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Computer Scientist Behind Cut, Copy And Paste Dies Aged 74

By 4th March 2020Blog3 min read

Larry Tesler, the computer scientist and icon of early computing has died at the age of 74, reports The Guardian. Mr Tesler began work in Silicon Valley in the early 1960s, an age when computers were inaccessible to most people.

It was due to his innovations that the personal computer became commonplace, and was easier to learn and use. He is most well known for being the inventor of the ‘cut’, ‘copy’, and ‘paste’ commands that are now used worldwide in every industry.

Xerox, the company where Mr Tesler spent part of his career, paid tribute to him in a tweet: “The inventor of cut/copy & paste, find & replace, and more, was former Xerox researcher Larry Tesler. Your workday is easier thanks to his revolutionary ideas.”

Larry Tesler was born in the Bronx, New York, in 1945, and studied at Stamford University in California. After graduating, he specialised in user interface design, what is now known as UI, making computer systems more user-friendly.

His long career included working for several major technology firms. He began at Xerox Palo Alto Research Centre (Parc), before being poached by Steve Jobs for Apple, where he spent 17 years and climbed the ranks to become chief scientist. After leaving Apple, he worked for Amazon and Yahoo for brief periods, as well as setting up an education start-up.

A young Steve Jobs visited Parc in 1974 and was shown the Xerox prototype Alto personal computer by Mr Tesler, who moved the cursor across the screen with the aid of a “mouse”. Whereas directing a computer had previously meant typing a command on the keyboard, Mr Tesler just clicked on one of the icons on the screen.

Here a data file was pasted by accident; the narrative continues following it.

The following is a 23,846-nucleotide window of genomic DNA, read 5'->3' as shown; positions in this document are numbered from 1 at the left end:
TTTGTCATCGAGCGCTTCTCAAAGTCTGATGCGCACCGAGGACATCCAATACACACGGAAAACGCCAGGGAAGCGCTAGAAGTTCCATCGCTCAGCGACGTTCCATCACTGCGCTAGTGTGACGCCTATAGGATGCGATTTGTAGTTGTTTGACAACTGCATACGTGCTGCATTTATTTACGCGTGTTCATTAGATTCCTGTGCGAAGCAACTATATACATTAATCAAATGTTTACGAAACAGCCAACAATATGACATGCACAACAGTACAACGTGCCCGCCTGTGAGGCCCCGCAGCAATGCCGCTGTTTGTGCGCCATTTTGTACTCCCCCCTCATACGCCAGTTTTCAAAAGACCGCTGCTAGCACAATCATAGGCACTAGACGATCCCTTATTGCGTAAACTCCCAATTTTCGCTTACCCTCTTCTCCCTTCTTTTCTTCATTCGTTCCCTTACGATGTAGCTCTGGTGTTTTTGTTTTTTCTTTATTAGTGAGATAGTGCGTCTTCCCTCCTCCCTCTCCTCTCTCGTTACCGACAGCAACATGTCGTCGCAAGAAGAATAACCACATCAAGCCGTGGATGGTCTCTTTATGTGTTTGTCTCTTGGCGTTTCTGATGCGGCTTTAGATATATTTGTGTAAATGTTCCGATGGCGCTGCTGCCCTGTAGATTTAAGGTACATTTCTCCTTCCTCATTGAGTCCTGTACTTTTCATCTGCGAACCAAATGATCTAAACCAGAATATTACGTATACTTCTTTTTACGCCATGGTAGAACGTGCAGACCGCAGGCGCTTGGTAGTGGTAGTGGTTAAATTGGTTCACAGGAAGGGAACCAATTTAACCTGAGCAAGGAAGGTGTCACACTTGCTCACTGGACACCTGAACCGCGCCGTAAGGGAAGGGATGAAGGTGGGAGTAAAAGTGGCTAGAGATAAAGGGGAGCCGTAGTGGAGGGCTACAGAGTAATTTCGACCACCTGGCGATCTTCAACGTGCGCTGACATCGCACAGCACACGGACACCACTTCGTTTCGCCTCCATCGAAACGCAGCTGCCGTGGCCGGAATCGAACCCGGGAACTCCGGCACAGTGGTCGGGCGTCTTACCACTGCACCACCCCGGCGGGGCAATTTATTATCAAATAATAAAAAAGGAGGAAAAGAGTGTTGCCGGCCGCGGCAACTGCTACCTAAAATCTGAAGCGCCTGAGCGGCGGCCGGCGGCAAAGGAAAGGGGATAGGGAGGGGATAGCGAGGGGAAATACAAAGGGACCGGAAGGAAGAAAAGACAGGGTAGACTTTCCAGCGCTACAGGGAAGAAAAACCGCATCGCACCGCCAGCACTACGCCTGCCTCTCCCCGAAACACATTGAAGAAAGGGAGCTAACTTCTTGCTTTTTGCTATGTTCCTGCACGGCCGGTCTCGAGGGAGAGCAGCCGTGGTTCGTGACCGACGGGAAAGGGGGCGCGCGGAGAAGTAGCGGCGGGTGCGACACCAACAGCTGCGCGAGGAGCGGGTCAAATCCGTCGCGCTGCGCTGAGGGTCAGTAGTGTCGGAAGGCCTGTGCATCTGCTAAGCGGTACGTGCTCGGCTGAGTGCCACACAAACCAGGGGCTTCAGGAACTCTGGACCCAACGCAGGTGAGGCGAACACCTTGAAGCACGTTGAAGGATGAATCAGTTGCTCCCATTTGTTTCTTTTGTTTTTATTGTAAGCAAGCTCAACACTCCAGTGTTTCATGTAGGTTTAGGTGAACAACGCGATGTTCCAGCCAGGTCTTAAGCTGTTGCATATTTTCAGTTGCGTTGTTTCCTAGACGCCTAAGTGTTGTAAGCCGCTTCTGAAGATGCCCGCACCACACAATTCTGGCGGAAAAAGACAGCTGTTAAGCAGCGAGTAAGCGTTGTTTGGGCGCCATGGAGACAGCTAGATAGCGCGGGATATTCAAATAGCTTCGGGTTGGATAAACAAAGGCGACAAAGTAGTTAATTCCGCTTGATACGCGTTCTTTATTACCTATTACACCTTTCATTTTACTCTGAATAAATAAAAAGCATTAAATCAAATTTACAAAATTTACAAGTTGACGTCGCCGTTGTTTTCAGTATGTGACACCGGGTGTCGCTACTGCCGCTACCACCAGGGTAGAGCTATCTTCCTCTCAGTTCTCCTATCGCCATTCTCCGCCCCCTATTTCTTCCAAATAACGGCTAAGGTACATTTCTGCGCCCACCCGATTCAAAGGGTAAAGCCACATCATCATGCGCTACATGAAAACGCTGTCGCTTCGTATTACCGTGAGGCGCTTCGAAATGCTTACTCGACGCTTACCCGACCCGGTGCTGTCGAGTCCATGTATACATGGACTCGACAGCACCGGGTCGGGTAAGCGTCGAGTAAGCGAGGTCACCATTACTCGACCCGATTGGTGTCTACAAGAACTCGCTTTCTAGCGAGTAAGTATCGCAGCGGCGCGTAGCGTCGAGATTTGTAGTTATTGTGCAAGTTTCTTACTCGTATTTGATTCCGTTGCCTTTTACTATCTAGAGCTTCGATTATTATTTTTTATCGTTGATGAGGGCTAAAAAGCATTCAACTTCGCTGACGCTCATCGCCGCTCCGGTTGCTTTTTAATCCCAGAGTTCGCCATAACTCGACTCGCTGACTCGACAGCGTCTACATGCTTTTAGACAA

He recalled: “Steve started jumping around the room, shouting, ‘Why aren’t you doing anything with this? This is the greatest thing. This is revolutionary!’” He also introduced the scroll bar on the Macintosh computer.

In 2012, he told the BBC of Silicon Valley: “There’s almost a rite of passage – after you’ve made some money, you don’t just retire, you spend your time funding other companies. There’s a very strong element of excitement, of being able to share what you’ve learned with the next generation.”

The cut and paste command, possibly Mr Tesler’s most famous innovation, was reportedly based on the physical act of cutting out portions of printed text to be glued elsewhere. The commands were integrated into the software on Apple’s Lisa computer in 1983, and the original Macintosh computer that was released in 1984

He held firm beliefs that computer systems should stop using ‘modes’, which were common in computer software design at the tome. Modes allow users to switch functions on software and applications but had the drawback of being time-consuming and complicated. His website was called ‘nomodes.com’, he had the Twitter handle ‘@nomodes’, and even his car’s registration plate was ‘No Modes’.

Silicon Valley’s Computer History Museum said Mr Tesler “combined computer science training with a counterculture vision that computers should be for everyone”.

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